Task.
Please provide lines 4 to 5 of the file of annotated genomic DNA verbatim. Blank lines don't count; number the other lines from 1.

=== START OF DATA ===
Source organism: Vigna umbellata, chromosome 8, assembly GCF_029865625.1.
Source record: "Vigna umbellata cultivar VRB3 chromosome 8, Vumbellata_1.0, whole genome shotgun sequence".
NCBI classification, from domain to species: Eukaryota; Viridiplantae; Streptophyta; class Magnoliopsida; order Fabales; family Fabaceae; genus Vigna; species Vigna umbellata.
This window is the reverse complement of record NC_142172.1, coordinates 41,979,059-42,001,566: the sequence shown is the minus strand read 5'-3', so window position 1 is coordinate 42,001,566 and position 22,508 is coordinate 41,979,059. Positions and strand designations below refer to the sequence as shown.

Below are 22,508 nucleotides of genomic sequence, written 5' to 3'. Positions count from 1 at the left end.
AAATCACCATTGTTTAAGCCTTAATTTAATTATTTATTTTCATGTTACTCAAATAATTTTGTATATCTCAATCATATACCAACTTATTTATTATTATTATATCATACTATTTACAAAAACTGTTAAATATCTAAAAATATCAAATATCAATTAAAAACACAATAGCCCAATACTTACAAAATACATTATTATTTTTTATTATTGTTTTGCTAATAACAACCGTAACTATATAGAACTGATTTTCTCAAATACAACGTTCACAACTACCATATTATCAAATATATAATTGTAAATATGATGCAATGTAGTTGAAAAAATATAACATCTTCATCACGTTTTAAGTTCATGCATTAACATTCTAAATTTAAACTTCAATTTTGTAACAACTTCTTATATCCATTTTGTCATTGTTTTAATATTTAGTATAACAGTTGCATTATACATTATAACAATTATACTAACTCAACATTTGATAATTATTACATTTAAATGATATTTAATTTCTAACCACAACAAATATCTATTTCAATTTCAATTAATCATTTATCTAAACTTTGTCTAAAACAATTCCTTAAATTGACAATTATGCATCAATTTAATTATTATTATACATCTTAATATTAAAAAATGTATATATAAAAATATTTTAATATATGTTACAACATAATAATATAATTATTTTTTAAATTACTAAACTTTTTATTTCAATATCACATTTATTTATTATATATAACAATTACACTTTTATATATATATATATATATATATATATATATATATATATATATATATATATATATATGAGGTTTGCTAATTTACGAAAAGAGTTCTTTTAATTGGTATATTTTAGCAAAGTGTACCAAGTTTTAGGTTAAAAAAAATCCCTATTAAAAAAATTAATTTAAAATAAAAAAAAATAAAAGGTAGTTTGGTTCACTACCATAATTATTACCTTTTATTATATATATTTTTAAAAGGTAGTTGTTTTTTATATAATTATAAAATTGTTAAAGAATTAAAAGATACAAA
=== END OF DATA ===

This window is the reverse complement of record NC_142172.1, coordinates 41,979,059-42,001,566: the sequence shown is the minus strand read 5'-3', so window position 1 is coordinate 42,001,566 and position 22,508 is coordinate 41,979,059. Positions and strand designations below refer to the sequence as shown.

Below are 22,508 nucleotides of genomic sequence, written 5' to 3'. Positions count from 1 at the left end.